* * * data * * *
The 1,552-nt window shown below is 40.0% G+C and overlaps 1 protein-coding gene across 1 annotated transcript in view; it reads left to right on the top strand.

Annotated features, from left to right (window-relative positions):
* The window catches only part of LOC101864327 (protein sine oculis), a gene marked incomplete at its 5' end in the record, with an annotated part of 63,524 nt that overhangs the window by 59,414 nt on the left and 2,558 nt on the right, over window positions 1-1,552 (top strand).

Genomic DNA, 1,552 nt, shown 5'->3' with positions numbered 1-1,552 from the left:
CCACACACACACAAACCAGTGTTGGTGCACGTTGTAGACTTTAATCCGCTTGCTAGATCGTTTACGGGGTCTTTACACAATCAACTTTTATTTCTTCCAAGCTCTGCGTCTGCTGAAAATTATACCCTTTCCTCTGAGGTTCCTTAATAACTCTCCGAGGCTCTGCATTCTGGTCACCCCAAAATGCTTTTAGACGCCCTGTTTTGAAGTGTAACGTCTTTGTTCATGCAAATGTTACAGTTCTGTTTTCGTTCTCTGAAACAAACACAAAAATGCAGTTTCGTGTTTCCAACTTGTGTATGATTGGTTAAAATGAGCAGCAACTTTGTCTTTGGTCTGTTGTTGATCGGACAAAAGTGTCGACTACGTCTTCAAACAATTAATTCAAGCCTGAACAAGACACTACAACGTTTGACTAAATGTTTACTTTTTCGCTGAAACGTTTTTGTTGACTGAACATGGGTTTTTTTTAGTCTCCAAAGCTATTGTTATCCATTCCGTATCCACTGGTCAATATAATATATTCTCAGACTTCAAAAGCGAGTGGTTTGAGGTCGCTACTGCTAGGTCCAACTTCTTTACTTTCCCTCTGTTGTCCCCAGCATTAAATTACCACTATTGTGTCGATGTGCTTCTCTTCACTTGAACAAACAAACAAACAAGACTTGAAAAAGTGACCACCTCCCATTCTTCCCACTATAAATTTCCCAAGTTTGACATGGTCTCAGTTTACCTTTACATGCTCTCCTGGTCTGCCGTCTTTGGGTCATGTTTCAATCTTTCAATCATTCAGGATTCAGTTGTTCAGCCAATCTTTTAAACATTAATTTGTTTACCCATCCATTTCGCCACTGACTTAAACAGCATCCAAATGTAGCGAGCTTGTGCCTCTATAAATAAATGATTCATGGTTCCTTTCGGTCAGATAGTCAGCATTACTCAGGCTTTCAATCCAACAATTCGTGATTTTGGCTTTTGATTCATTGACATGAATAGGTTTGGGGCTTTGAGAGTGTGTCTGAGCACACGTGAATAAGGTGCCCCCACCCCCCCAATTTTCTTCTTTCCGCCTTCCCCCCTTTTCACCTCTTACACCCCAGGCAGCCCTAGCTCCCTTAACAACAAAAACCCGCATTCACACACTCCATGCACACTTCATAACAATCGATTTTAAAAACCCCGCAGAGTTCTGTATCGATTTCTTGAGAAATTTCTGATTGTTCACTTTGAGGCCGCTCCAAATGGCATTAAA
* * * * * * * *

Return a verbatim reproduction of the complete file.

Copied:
The 1,552-nt window shown below is 40.0% G+C and overlaps 1 protein-coding gene across 1 annotated transcript in view; it reads left to right on the top strand.

Annotated features, from left to right (window-relative positions):
* The window catches only part of LOC101864327 (protein sine oculis), a gene marked incomplete at its 5' end in the record, with an annotated part of 63,524 nt that overhangs the window by 59,414 nt on the left and 2,558 nt on the right, over window positions 1-1,552 (top strand).

Genomic DNA, 1,552 nt, shown 5'->3' with positions numbered 1-1,552 from the left:
CCACACACACACAAACCAGTGTTGGTGCACGTTGTAGACTTTAATCCGCTTGCTAGATCGTTTACGGGGTCTTTACACAATCAACTTTTATTTCTTCCAAGCTCTGCGTCTGCTGAAAATTATACCCTTTCCTCTGAGGTTCCTTAATAACTCTCCGAGGCTCTGCATTCTGGTCACCCCAAAATGCTTTTAGACGCCCTGTTTTGAAGTGTAACGTCTTTGTTCATGCAAATGTTACAGTTCTGTTTTCGTTCTCTGAAACAAACACAAAAATGCAGTTTCGTGTTTCCAACTTGTGTATGATTGGTTAAAATGAGCAGCAACTTTGTCTTTGGTCTGTTGTTGATCGGACAAAAGTGTCGACTACGTCTTCAAACAATTAATTCAAGCCTGAACAAGACACTACAACGTTTGACTAAATGTTTACTTTTTCGCTGAAACGTTTTTGTTGACTGAACATGGGTTTTTTTTAGTCTCCAAAGCTATTGTTATCCATTCCGTATCCACTGGTCAATATAATATATTCTCAGACTTCAAAAGCGAGTGGTTTGAGGTCGCTACTGCTAGGTCCAACTTCTTTACTTTCCCTCTGTTGTCCCCAGCATTAAATTACCACTATTGTGTCGATGTGCTTCTCTTCACTTGAACAAACAAACAAACAAGACTTGAAAAAGTGACCACCTCCCATTCTTCCCACTATAAATTTCCCAAGTTTGACATGGTCTCAGTTTACCTTTACATGCTCTCCTGGTCTGCCGTCTTTGGGTCATGTTTCAATCTTTCAATCATTCAGGATTCAGTTGTTCAGCCAATCTTTTAAACATTAATTTGTTTACCCATCCATTTCGCCACTGACTTAAACAGCATCCAAATGTAGCGAGCTTGTGCCTCTATAAATAAATGATTCATGGTTCCTTTCGGTCAGATAGTCAGCATTACTCAGGCTTTCAATCCAACAATTCGTGATTTTGGCTTTTGATTCATTGACATGAATAGGTTTGGGGCTTTGAGAGTGTGTCTGAGCACACGTGAATAAGGTGCCCCCACCCCCCCAATTTTCTTCTTTCCGCCTTCCCCCCTTTTCACCTCTTACACCCCAGGCAGCCCTAGCTCCCTTAACAACAAAAACCCGCATTCACACACTCCATGCACACTTCATAACAATCGATTTTAAAAACCCCGCAGAGTTCTGTATCGATTTCTTGAGAAATTTCTGATTGTTCACTTTGAGGCCGCTCCAAATGGCATTAAA